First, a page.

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ArBeer Day event at Hamilton’s Urban Backyard spotlights need for tree conservation

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HUB on Main. Hamilton's Urban Backyard. TIFFANY BURTON GRUBB / CONTRIBUTED

HUB on Main. Hamilton's Urban Backyard.  TIFFANY BURTON GRUBB / CONTRIBUTED

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HUB on Main. Hamilton's Urban Backyard. TIFFANY BURTON GRUBB / CONTRIBUTED

HAMILTON — Butler Soil & Water Conservation District and Hamilton’s Urban Backyard are putting a new twist on Arbor Day with a new way to celebrate the holiday by combining two things Hamilton is recognized for — trees and breweries.

“We look forward to holding an event that promotes conservation by planting trees to benefit our environment, our wildlife, and our water quality, while also coming together as a community to enjoy our local and area breweries,” said Kelly Crout, district director, Butler Soil & Water Conservation District.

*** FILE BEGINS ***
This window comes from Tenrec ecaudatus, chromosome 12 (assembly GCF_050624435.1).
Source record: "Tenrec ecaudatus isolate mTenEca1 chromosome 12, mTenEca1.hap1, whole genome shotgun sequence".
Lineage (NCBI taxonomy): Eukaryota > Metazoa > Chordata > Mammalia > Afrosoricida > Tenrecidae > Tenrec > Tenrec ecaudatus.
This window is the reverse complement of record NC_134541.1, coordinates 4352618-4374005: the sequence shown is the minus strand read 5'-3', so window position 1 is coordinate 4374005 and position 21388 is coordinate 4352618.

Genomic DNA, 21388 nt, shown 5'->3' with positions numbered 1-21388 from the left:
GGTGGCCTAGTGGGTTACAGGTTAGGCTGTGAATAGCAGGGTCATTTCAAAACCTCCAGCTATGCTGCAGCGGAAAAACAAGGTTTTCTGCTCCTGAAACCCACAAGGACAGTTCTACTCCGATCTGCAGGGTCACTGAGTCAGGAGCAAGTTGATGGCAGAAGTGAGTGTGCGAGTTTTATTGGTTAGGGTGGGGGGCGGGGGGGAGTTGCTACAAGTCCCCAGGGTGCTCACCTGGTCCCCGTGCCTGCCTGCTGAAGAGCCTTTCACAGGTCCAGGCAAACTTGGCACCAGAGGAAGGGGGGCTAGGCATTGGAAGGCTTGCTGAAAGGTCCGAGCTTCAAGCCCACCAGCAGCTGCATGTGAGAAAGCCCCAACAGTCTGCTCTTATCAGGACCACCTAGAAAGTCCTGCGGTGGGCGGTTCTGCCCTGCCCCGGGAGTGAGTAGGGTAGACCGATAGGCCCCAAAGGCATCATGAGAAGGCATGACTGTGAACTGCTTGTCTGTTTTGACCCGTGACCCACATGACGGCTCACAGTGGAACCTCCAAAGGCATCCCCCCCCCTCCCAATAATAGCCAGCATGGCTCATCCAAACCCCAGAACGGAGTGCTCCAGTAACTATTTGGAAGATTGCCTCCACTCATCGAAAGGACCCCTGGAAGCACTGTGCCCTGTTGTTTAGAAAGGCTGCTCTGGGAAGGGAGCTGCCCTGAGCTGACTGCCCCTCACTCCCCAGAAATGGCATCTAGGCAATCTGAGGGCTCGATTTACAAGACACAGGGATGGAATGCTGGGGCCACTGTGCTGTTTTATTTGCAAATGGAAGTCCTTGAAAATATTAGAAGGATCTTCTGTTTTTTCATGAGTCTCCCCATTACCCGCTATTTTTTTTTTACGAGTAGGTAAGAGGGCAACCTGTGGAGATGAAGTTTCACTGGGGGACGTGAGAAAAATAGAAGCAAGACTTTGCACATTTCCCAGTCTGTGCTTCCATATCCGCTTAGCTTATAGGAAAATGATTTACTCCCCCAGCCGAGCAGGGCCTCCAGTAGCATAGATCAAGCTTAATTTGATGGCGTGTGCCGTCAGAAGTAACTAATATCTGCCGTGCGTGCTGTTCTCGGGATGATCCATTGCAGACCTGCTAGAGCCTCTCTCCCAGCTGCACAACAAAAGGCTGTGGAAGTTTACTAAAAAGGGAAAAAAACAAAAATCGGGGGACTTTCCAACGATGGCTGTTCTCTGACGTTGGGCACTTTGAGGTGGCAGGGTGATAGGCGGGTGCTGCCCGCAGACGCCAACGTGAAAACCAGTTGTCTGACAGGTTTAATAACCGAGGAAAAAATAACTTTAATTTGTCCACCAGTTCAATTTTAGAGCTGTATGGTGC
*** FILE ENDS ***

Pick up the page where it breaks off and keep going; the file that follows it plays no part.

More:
Butler Soil & Water Conservation District and Hamilton’s Urban Backyard have partnered to create ArBeer Day, which is the same day as Arbor Day, this Friday. There will be free trees and ArBeer Day T-shirts.

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AND, for an extra sixth story of the day ...

Kings Island to host 50th anniversary celebration ceremony on Friday

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Kings Island opens to pass holders July 2 with numerous protocols in place to decrease the chance of spread of COVID-19. Guest must pre-register for admission to the park and are required to wear masks, get their temperature taken and stand in accordance with social distancing guidelines. There are also hundreds of hand sanitizers stations around the park and staff cleaning rides, games, restaurants and touch surfaces regularly. NICK GRAHAM / STAFF